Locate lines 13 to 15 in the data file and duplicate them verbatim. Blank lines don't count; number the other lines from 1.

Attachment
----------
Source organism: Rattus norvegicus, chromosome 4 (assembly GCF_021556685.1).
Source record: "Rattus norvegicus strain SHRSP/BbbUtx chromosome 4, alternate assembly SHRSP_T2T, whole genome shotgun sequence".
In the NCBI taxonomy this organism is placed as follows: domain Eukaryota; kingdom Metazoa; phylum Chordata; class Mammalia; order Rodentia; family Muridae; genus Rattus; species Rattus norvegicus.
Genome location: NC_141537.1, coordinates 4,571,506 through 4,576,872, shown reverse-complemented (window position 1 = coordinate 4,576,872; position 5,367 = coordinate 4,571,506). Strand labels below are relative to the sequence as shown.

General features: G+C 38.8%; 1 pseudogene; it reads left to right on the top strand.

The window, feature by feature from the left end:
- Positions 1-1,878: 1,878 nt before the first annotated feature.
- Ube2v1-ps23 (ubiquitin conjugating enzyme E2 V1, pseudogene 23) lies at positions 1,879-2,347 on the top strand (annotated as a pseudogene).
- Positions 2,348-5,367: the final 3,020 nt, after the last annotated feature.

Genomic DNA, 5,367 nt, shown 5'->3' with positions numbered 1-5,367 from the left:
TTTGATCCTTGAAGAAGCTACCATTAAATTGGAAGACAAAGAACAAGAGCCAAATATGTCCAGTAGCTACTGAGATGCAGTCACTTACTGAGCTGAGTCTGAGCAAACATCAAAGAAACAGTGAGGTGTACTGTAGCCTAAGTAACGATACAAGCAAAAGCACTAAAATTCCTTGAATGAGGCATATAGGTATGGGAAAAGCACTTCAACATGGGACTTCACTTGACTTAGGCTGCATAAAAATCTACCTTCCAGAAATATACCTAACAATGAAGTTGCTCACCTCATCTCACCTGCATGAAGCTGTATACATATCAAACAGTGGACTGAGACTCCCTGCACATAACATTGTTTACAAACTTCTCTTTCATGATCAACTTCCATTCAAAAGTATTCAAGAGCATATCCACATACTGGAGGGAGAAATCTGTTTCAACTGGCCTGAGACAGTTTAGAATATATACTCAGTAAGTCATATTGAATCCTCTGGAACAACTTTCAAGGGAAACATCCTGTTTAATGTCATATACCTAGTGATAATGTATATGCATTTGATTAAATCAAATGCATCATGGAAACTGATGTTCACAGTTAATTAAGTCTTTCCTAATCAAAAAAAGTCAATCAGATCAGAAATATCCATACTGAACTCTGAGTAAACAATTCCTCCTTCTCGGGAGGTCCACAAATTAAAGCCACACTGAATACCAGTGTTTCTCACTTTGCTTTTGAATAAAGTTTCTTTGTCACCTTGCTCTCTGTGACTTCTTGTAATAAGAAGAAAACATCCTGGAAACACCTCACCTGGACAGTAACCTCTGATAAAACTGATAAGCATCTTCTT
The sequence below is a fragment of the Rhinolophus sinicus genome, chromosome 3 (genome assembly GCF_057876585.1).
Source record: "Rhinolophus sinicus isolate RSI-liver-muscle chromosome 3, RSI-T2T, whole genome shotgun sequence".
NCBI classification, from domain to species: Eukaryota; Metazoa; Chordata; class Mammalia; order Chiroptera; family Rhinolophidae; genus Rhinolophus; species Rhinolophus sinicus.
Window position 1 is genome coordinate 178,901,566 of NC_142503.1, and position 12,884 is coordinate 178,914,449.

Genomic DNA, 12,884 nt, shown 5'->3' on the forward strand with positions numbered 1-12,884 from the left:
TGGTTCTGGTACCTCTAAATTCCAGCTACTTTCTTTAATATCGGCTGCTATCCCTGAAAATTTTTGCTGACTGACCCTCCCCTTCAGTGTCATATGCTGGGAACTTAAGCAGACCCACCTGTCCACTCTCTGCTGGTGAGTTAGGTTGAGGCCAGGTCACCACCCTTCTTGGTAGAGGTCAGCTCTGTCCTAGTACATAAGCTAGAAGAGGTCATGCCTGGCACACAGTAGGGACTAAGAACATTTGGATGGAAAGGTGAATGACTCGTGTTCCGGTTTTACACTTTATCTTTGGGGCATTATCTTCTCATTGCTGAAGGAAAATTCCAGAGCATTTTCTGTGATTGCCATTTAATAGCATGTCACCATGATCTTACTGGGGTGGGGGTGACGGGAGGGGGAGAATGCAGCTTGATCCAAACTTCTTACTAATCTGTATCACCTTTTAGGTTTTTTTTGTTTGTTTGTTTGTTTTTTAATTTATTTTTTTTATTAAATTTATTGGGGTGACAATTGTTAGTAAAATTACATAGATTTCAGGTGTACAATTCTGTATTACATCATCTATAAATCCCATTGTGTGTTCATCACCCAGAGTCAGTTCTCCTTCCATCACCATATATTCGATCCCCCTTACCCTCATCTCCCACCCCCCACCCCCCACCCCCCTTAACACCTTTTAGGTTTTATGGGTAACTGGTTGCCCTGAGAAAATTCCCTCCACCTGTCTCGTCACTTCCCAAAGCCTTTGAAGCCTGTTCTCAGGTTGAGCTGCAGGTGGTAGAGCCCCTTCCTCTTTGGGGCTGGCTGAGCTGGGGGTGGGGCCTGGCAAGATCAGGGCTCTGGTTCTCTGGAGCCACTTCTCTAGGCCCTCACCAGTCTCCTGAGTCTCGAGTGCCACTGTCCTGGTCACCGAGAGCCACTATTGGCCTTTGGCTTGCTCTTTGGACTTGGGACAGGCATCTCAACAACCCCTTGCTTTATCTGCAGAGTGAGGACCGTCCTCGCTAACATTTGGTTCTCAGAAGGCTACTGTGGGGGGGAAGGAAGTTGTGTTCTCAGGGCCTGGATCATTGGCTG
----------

Source record: "Rhinolophus sinicus isolate RSI-liver-muscle chromosome 3, RSI-T2T, whole genome shotgun sequence".
NCBI classification, from domain to species: Eukaryota; Metazoa; Chordata; class Mammalia; order Chiroptera; family Rhinolophidae; genus Rhinolophus; species Rhinolophus sinicus.
Window position 1 is genome coordinate 178,901,566 of NC_142503.1, and position 12,884 is coordinate 178,914,449.